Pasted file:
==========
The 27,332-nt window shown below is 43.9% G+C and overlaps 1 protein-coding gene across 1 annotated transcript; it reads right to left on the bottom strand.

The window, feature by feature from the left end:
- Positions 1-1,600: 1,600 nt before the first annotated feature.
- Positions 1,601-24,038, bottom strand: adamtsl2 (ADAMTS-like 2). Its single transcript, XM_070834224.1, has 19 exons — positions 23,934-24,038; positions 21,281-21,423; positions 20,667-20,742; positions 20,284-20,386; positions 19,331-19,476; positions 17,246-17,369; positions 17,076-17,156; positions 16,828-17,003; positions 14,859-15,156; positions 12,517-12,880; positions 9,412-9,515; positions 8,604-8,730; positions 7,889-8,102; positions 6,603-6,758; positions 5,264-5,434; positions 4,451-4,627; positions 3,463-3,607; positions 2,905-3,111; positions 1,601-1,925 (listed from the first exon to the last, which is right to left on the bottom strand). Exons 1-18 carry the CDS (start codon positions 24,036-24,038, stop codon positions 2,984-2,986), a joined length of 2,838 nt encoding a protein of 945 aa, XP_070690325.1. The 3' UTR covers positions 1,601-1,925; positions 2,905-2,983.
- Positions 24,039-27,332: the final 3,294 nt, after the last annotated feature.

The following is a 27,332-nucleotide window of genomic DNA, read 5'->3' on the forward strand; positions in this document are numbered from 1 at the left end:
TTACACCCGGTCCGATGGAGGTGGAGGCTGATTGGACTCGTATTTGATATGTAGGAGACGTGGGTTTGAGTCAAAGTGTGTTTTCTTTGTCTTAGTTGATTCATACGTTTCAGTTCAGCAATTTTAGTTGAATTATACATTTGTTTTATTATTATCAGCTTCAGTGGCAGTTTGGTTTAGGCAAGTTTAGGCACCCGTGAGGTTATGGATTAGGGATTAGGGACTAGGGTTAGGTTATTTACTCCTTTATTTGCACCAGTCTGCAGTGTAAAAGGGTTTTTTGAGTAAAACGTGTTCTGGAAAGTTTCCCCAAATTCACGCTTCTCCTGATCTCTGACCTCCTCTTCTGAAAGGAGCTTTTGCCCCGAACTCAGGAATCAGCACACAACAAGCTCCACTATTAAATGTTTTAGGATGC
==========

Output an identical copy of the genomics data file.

The 27,332-nt window shown below is 43.9% G+C and overlaps 1 protein-coding gene across 1 annotated transcript; it reads right to left on the bottom strand.

The window, feature by feature from the left end:
- Positions 1-1,600: 1,600 nt before the first annotated feature.
- Positions 1,601-24,038, bottom strand: adamtsl2 (ADAMTS-like 2). Its single transcript, XM_070834224.1, has 19 exons — positions 23,934-24,038; positions 21,281-21,423; positions 20,667-20,742; positions 20,284-20,386; positions 19,331-19,476; positions 17,246-17,369; positions 17,076-17,156; positions 16,828-17,003; positions 14,859-15,156; positions 12,517-12,880; positions 9,412-9,515; positions 8,604-8,730; positions 7,889-8,102; positions 6,603-6,758; positions 5,264-5,434; positions 4,451-4,627; positions 3,463-3,607; positions 2,905-3,111; positions 1,601-1,925 (listed from the first exon to the last, which is right to left on the bottom strand). Exons 1-18 carry the CDS (start codon positions 24,036-24,038, stop codon positions 2,984-2,986), a joined length of 2,838 nt encoding a protein of 945 aa, XP_070690325.1. The 3' UTR covers positions 1,601-1,925; positions 2,905-2,983.
- Positions 24,039-27,332: the final 3,294 nt, after the last annotated feature.

The following is a 27,332-nucleotide window of genomic DNA, read 5'->3' on the forward strand; positions in this document are numbered from 1 at the left end:
TTACACCCGGTCCGATGGAGGTGGAGGCTGATTGGACTCGTATTTGATATGTAGGAGACGTGGGTTTGAGTCAAAGTGTGTTTTCTTTGTCTTAGTTGATTCATACGTTTCAGTTCAGCAATTTTAGTTGAATTATACATTTGTTTTATTATTATCAGCTTCAGTGGCAGTTTGGTTTAGGCAAGTTTAGGCACCCGTGAGGTTATGGATTAGGGATTAGGGACTAGGGTTAGGTTATTTACTCCTTTATTTGCACCAGTCTGCAGTGTAAAAGGGTTTTTTGAGTAAAACGTGTTCTGGAAAGTTTCCCCAAATTCACGCTTCTCCTGATCTCTGACCTCCTCTTCTGAAAGGAGCTTTTGCCCCGAACTCAGGAATCAGCACACAACAAGCTCCACTATTAAATGTTTTAGGATGC